M&S recently announced it would be cutting premium pay for workers on Sundays and bank holidays, and reducing pension contributions. Usdaw told City A.M. it is happy to "go down the statute route" for official recognition from the company so it can represent the interests of employees.
"The phone lines here are off the wall," said Usdaw officer Mike Aylward. "The staff can't believe what M&S is doing - it's a different style of management, with more disciplinary action and people being called into meetings."
To gain statutory recognition, 10 per cent of M&S' employees need to become Usdaw members. Aylward said the union is not far from hitting this target, and will be visiting every store over the next month to push employees to sign up.
Yesterday, M&S confirmed it will be cutting over 500 jobs at its UK head office; its chief executive said he intended to "build a different type of M&S - one that can take bolder, pacier decisions."
After consulting staff over pay changes, management agreed to increase transition payments to affected staff to help them cope with the pay changes. Basic pay will also be increased under the pay changes at M&S. One employee told City A.M. that "the outcome has had mixed reactions."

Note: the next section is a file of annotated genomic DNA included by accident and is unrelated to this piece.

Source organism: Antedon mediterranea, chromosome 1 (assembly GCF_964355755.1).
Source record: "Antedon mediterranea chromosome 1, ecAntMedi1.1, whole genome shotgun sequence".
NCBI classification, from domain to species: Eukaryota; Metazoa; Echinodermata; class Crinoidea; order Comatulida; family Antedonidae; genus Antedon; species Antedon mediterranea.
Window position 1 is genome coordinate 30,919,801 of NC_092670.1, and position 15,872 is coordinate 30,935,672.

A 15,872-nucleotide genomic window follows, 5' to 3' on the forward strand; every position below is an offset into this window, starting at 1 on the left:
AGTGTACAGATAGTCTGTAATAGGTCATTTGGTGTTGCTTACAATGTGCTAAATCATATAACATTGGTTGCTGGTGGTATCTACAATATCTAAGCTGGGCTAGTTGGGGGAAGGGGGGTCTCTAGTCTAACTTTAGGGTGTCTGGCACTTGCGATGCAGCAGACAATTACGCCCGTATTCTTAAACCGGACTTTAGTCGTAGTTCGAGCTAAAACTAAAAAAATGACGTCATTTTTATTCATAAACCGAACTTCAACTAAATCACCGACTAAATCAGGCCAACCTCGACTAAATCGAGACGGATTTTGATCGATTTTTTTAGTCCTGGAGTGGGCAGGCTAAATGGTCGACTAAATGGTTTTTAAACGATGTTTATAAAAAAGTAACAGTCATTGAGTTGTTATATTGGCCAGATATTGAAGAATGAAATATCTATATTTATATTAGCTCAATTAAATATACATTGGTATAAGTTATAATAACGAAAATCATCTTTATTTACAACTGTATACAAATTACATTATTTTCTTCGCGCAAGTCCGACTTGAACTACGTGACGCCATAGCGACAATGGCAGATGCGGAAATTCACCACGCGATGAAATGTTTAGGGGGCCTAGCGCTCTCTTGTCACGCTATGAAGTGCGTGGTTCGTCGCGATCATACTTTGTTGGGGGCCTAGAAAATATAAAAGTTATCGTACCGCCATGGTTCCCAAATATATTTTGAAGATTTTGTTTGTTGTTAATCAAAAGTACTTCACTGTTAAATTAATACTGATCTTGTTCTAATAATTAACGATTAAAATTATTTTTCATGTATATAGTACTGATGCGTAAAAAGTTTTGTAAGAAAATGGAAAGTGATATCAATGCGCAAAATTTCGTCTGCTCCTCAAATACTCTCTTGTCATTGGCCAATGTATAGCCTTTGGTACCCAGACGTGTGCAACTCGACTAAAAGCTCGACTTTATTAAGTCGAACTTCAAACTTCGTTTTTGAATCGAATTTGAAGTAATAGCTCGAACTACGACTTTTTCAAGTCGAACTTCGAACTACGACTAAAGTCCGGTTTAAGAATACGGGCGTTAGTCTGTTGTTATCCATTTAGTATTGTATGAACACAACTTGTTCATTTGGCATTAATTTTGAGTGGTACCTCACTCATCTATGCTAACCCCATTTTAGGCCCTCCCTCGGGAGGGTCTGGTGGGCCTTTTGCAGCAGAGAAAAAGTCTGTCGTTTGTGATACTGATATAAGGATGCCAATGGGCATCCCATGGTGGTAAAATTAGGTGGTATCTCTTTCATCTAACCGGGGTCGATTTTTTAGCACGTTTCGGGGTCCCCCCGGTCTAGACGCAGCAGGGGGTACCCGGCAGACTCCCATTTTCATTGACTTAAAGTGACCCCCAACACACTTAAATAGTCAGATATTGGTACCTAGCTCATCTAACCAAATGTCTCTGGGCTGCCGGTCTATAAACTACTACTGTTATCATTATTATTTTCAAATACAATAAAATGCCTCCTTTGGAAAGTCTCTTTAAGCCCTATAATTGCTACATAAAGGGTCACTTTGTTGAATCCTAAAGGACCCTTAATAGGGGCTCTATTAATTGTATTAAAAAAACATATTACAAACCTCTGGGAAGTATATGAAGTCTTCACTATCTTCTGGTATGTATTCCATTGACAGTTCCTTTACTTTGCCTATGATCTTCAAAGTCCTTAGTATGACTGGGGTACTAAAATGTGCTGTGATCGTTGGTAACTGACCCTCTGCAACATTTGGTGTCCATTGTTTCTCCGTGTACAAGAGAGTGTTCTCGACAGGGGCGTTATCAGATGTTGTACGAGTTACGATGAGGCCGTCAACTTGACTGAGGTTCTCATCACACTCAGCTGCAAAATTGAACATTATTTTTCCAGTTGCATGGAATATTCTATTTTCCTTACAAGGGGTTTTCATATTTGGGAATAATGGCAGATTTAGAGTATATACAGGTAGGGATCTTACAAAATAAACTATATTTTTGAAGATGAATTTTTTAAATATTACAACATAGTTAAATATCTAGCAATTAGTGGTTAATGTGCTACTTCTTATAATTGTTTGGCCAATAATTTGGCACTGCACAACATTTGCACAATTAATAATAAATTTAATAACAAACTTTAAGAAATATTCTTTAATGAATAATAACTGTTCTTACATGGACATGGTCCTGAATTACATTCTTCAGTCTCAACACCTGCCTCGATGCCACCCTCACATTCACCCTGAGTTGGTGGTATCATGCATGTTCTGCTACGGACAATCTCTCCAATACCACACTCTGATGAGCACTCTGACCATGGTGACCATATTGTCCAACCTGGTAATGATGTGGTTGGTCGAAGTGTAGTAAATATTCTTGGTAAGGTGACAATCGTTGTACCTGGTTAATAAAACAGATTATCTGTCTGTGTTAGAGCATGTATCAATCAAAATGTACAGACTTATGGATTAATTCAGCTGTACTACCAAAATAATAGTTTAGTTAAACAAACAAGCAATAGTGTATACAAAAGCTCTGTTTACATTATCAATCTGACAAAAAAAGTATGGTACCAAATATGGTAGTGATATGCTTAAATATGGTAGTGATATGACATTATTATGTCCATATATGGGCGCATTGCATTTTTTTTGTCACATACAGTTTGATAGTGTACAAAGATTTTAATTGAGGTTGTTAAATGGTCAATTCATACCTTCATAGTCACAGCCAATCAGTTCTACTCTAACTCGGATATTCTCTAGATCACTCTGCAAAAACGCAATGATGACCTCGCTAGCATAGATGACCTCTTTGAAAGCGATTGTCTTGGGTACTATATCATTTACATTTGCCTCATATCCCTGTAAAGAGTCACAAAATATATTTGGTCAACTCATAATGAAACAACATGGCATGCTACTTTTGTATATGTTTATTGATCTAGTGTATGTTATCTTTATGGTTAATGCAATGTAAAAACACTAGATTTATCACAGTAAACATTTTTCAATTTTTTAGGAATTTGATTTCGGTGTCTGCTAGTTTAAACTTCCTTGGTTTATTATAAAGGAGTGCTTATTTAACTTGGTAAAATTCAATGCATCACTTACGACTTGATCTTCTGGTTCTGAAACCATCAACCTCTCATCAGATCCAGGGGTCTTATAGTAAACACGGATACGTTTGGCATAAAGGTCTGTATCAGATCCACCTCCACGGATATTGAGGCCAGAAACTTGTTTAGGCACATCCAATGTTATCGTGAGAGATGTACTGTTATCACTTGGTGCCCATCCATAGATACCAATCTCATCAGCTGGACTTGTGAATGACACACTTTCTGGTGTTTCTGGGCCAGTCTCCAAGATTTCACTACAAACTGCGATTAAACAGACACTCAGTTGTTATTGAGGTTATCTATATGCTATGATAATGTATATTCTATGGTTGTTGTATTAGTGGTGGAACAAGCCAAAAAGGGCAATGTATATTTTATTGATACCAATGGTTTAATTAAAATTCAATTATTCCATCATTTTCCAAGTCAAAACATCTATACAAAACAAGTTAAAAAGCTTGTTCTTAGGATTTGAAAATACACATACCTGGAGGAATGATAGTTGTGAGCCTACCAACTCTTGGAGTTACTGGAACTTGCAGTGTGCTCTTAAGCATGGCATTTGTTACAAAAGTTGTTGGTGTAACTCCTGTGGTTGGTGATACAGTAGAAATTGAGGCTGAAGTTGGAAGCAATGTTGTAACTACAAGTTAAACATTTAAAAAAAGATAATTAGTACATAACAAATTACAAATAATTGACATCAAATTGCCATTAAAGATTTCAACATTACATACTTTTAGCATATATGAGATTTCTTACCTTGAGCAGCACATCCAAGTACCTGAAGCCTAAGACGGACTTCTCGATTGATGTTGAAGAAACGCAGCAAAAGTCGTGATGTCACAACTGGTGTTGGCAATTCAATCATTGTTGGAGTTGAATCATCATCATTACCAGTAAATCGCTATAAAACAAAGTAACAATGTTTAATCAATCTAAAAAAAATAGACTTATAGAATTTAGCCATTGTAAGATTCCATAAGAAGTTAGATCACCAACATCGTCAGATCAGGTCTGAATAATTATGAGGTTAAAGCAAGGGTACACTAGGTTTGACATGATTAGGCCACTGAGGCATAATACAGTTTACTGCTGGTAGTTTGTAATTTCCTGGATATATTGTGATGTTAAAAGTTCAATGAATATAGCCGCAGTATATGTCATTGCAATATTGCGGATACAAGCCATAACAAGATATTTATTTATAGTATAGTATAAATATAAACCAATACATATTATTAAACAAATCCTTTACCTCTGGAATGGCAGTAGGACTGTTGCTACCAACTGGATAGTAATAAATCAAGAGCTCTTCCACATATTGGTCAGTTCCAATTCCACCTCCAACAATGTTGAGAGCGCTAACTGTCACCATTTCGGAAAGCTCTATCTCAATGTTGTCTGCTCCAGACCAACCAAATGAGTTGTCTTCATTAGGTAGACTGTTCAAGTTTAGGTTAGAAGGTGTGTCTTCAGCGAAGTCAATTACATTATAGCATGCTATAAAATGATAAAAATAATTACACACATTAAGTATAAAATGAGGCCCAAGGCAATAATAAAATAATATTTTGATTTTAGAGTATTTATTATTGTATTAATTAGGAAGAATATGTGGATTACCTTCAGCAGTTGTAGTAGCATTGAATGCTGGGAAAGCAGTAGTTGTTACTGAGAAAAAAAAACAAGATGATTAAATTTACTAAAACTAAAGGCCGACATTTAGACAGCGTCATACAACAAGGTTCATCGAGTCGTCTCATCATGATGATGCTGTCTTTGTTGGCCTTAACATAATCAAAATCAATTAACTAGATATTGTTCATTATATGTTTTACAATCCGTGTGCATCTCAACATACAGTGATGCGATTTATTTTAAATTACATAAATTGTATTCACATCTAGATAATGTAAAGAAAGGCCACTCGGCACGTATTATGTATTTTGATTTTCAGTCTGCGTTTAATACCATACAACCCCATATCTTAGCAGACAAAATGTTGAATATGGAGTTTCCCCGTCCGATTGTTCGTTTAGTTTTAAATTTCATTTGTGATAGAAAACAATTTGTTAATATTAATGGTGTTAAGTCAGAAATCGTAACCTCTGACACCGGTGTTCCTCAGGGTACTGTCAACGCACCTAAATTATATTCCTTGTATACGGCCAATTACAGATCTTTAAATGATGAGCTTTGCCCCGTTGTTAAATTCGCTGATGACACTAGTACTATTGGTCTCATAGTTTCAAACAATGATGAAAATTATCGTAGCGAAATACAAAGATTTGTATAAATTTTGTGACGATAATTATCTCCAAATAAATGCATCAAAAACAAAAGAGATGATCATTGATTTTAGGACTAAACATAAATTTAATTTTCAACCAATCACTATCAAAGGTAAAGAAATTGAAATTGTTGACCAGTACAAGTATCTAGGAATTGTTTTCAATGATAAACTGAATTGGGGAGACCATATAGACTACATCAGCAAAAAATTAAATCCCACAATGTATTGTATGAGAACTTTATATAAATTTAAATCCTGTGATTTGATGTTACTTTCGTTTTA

"The majority of staff are gaining and no one disagrees with this," the M&S staff member said. "But some feel that the company has let them down and not listened enough, and that long standing staff are not valued.
"They have announced redundancies in head office, to which people thought: at least I have a job."
A spokesperson for Marks & Spencer said: "Our colleagues are independently represented by our Business Involvement Group. The group is a network of elected employee representatives from every store and business area and we recently concluded a robust consultation with them on our pay and pension proposals, the outcome of which included significantly improved financial support for our colleagues."
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